- According to the complaint, although most of the clients were current on their mortgage payments, the defendants allegedly encouraged them to skip at least one payment, claiming it would encourage their lender to renegotiate.
- Under the terms of the settlement, American will provide $67,000 in restitution to 28 Oregon homeowners, in addition to $65,000 to the State for its consumer protection efforts.
Wisconsin AG Settles with Consumer Financing Company
- Wisconsin AG J.B. Van Hollen announced a settlement of a multi-year suit against the former owner of two recently-defunct companies, BlueHippo Funding, LLC, and BlueHippo Capital, LLC, for alleged violations relating to deceptive advertising and consumer credit.
- According to the complaint, the companies targeted low-income consumers with poor credit histories, offering to finance computers and other electronic merchandise. However, many consumers did not receive the merchandise within the represented time frame, and some never received the ordered merchandise at all.
- Under the terms of the agreement, the former owner agreed not to conduct a similar business in Wisconsin for three years; pay the State $160,000 to be used to provide restitution to injured consumers and to defray the State’s costs of bringing its enforcement action; and cancel more than $500,000 in outstanding debt of Wisconsin consumers. The settlement does not cover the corporate defendants, and the State continues to pursue a judgment against them.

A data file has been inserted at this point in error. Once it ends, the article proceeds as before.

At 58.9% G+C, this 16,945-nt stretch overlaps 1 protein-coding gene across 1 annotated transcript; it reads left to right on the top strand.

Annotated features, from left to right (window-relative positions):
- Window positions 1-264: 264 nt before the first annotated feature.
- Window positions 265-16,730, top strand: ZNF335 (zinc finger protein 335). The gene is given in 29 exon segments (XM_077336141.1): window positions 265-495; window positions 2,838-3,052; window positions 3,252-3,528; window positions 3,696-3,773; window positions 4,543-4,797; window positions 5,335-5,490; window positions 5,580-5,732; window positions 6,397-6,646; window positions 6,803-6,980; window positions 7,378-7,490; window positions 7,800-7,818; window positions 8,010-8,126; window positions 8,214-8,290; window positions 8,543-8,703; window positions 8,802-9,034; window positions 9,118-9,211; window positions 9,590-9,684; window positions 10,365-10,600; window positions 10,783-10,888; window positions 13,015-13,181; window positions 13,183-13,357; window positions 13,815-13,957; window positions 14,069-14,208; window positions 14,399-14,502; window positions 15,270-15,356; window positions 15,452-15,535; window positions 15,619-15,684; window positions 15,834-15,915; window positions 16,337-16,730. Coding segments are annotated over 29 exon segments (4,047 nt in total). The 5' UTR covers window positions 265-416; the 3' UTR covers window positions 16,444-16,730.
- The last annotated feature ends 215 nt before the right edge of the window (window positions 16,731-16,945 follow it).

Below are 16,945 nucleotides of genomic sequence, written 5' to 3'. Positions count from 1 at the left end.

States vs. Federal Government: EPA Regulations
25 States and Guam File Amicus Brief in Support of Delay in Implementation of New Emissions Regulations
- The amicus brief filed in the U.S. District Court for the District of Columbia (American Nurses Association, et al. vs. Lisa P. Jackson, and Administrator of The United States Environmental Protection Agency) requests that the court postpone the implementation of the EPA’s proposed Utility Maximum Achievable Control Technology (MACT) rule, which would create a new federal regulation to address the emissions of hazardous air pollutants from oil-fired and coal power plants. Power plants unable to meet the new limits mandated by the EPA may be forced to shut down.
- The brief argues that extending implementation by one year to Nov. 16, 2012 would give the EPA additional time to respond to the States’ concerns, fix potential technical flaws, and undergo a further review of the economic ramifications of the regulation.
- The 25 States filing the amicus brief include Alabama, Alaska, Arizona, Arkansas, Colorado, Georgia, Florida, Indiana, Iowa, Kansas, Kentucky, Louisiana, Michigan, Mississippi, Nebraska, North Dakota, Oklahoma, South Carolina, South Dakota, Tennessee, Texas, Utah, Virginia, West Virginia, and Wyoming, as well as the Territory of Guam.
Indiana AG Encourages Residents to Check Unclaimed Property Records
- Indiana AG Greg Zoeller announced that $1,005,993 in unclaimed property has been returned to residents in southern Indiana this year.
- In 2010, the AG’s office returned more than 68,000 properties totaling more than $40.1 million, and the State’s unclaimed property database holds more than $350 million in assets.